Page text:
HC Deb 15 December 1953 vol 522 cc178-80
11. Mr. Gaitskell

asked the Chancellor of the Exchequer whether his attention has been drawn to the recent violent fluctuations in the prices of the shares of certain companies as a result of take-over bids; and, in view of the encouragement thus given to the increase of dividends, the dissipation of reserves and the abandonment of conservative financial policies, what action he proposes to take in this matter.

18. Mr. Lewis

asked the Chancellor of the Exchequer if he is aware of the growing practice being adopted by certain financiers of making large financial tax-free gains by the manipulation of stocks and shares; and what action he proposes to take to stop this social evil.

Mr. R. A. Butler

Yes, Sir. I have given this matter close attention. The so-called "take-over bid" covers a very wide range of transactions, of which it would appear that some are in the normal course of business whilst others may be open to criticism on several grounds.

The Bank of England have, with my concurrence, emphasised to banks and other financial institutions the need for special care in dealing with requests for facilities for such transactions, in cases where there appears to be a speculative element. The banks and other financial institutions have given renewed assurances of their full and continued co-operation in carrying out the request that I made in December, 1951, that credit facilities should not be given for the speculative buying or holding of securities, real property or stocks of commodities.

Generally, I can assure the right hon. the hon. Gentlemen that the President of the Board of Trade and I are keeping a close watch on these events, including the aspect mentioned by the hon. Member for West Ham, North (Mr. Lewis), and we shall consider if there is any further action which the Government should take.

Mr. Gaitskell

Whilst welcoming that statement as far as it goes, and recognising the complexity of this problem, may I ask the Chancellor whether he does not feel that when, as a result of this take-over bid procedure, the value of shares is doubled, as happened in a recent case, there is bound to be an immense pressure for increased dividends; whether he would not further agree that the danger of this kind of thing happening is driving other boards of directors to increase dividends in advance so as to maintain their position; and does he not further agree that all this process is extremely dangerous in the light of the industrial situation in the country?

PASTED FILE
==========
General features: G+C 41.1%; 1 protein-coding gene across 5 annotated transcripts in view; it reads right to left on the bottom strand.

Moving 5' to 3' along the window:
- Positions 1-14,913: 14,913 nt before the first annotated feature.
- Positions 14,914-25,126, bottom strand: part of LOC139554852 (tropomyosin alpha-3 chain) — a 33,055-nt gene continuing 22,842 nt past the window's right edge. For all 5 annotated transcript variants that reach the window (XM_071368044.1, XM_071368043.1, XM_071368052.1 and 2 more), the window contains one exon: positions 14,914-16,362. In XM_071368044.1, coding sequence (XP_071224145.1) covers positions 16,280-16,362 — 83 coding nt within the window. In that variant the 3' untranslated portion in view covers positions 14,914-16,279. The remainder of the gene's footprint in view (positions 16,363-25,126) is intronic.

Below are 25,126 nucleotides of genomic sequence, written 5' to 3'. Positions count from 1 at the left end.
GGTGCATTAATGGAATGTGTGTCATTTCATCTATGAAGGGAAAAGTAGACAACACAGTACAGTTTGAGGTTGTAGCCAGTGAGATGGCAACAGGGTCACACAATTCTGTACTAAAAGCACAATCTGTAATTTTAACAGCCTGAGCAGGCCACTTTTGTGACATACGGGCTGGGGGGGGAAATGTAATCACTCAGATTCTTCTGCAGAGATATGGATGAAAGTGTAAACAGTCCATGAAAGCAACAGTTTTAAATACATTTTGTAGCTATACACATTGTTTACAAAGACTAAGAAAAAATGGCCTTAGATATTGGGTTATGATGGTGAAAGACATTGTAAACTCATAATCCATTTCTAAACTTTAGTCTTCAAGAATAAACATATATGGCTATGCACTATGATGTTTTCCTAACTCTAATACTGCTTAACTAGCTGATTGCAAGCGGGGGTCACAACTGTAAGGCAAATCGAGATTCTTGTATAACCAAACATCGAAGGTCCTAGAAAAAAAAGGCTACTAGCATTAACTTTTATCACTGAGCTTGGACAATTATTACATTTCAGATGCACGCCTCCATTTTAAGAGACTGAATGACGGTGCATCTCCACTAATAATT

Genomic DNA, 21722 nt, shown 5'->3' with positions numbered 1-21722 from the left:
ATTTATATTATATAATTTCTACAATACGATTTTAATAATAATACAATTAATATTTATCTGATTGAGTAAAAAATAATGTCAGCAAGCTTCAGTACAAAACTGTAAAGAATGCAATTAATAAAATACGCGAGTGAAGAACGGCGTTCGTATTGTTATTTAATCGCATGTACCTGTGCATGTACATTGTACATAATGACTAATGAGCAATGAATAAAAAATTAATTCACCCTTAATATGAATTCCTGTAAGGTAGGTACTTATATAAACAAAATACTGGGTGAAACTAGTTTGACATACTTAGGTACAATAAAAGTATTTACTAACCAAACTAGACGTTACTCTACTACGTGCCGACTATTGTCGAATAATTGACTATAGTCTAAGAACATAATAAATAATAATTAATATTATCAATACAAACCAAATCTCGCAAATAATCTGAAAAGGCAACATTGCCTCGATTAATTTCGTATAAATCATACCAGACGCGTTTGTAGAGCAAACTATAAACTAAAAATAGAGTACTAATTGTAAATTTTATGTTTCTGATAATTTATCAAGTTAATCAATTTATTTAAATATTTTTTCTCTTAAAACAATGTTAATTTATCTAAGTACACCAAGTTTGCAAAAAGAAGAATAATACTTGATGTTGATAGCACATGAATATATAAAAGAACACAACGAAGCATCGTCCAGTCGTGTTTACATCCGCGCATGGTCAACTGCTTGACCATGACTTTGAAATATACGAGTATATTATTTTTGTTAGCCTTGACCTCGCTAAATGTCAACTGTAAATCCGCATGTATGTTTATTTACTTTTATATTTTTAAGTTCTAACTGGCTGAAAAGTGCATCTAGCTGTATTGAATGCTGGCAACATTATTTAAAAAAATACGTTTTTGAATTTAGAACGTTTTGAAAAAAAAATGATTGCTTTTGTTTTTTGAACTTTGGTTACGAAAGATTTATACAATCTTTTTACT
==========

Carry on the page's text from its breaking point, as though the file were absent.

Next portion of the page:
Mr. Butler

I have indicated in my answer that I deplore those cases where there is a speculative element. That is precisely why I supported the initiative of the Bank of England in taking the action which I have described, as they did with my concurrence. Furthermore, I said in my original answer that we are watching the situation, and if there is any further action which either I or the President of the Board of Trade can take, we shall take it, because I do not underestimate the dangers of speculation of this character.

Mr. Lewis

Whilst thanking the Chancellor for that reply, can I ask him whether he is aware that if he would be so good as to consult my right hon. Friend the Member for Leeds, South (Mr. Gaitskell) for the purpose of drawing up a legislative programme to deal with this matter, all hon. Members on this side of the House would assist him in getting it on the Statute Book as quickly as we could? And in view of that, will the Chancellor consider taking legislative action if his appeal here does not bear fruit?

Mr. Butler

If hon. Members had listened to the latter part of my reply, they would know that I shall take any action which I consider necessary.

Mr. Roy Jenkins

Is the continued co-operation from the banks and the insurance companies considered enough to correct this dangerous situation? Is it now proposed to proceed with the inquiry into the affairs of the Savoy Hotel Company, which was asked for by Mr. Samuel and which apparently he does not now desire?

Mr. Butler

I expected that the latter question would be raised. That is a matter for the President of the Board of Trade, and I shall certainly bring the question to his attention. As to the former question, I am satisfied that the banks have as much hold as they can have on this situation.

Mr. Jenkins

I beg to give notice that in view of the importance of this Question, I shall raise it on the Adjournment.